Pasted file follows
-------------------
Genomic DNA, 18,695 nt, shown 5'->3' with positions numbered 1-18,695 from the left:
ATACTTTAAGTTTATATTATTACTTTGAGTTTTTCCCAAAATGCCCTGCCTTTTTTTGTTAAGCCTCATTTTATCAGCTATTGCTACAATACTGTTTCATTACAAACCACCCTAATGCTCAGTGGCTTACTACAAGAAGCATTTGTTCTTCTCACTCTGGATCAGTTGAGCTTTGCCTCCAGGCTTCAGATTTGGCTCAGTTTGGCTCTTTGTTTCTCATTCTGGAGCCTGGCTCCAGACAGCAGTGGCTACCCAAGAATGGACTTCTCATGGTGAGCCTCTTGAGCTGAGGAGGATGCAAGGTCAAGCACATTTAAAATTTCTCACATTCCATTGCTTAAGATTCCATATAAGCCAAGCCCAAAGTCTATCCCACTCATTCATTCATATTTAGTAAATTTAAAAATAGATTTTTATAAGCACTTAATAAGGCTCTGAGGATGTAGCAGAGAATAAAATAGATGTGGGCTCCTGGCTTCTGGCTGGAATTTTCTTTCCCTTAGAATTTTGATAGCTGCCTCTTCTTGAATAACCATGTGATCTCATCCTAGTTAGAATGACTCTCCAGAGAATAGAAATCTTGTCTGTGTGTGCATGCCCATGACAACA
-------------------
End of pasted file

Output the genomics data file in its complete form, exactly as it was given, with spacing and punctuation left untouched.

Genomic DNA, 18,695 nt, shown 5'->3' with positions numbered 1-18,695 from the left:
ATACTTTAAGTTTATATTATTACTTTGAGTTTTTCCCAAAATGCCCTGCCTTTTTTTGTTAAGCCTCATTTTATCAGCTATTGCTACAATACTGTTTCATTACAAACCACCCTAATGCTCAGTGGCTTACTACAAGAAGCATTTGTTCTTCTCACTCTGGATCAGTTGAGCTTTGCCTCCAGGCTTCAGATTTGGCTCAGTTTGGCTCTTTGTTTCTCATTCTGGAGCCTGGCTCCAGACAGCAGTGGCTACCCAAGAATGGACTTCTCATGGTGAGCCTCTTGAGCTGAGGAGGATGCAAGGTCAAGCACATTTAAAATTTCTCACATTCCATTGCTTAAGATTCCATATAAGCCAAGCCCAAAGTCTATCCCACTCATTCATTCATATTTAGTAAATTTAAAAATAGATTTTTATAAGCACTTAATAAGGCTCTGAGGATGTAGCAGAGAATAAAATAGATGTGGGCTCCTGGCTTCTGGCTGGAATTTTCTTTCCCTTAGAATTTTGATAGCTGCCTCTTCTTGAATAACCATGTGATCTCATCCTAGTTAGAATGACTCTCCAGAGAATAGAAATCTTGTCTGTGTGTGCATGCCCATGACAACA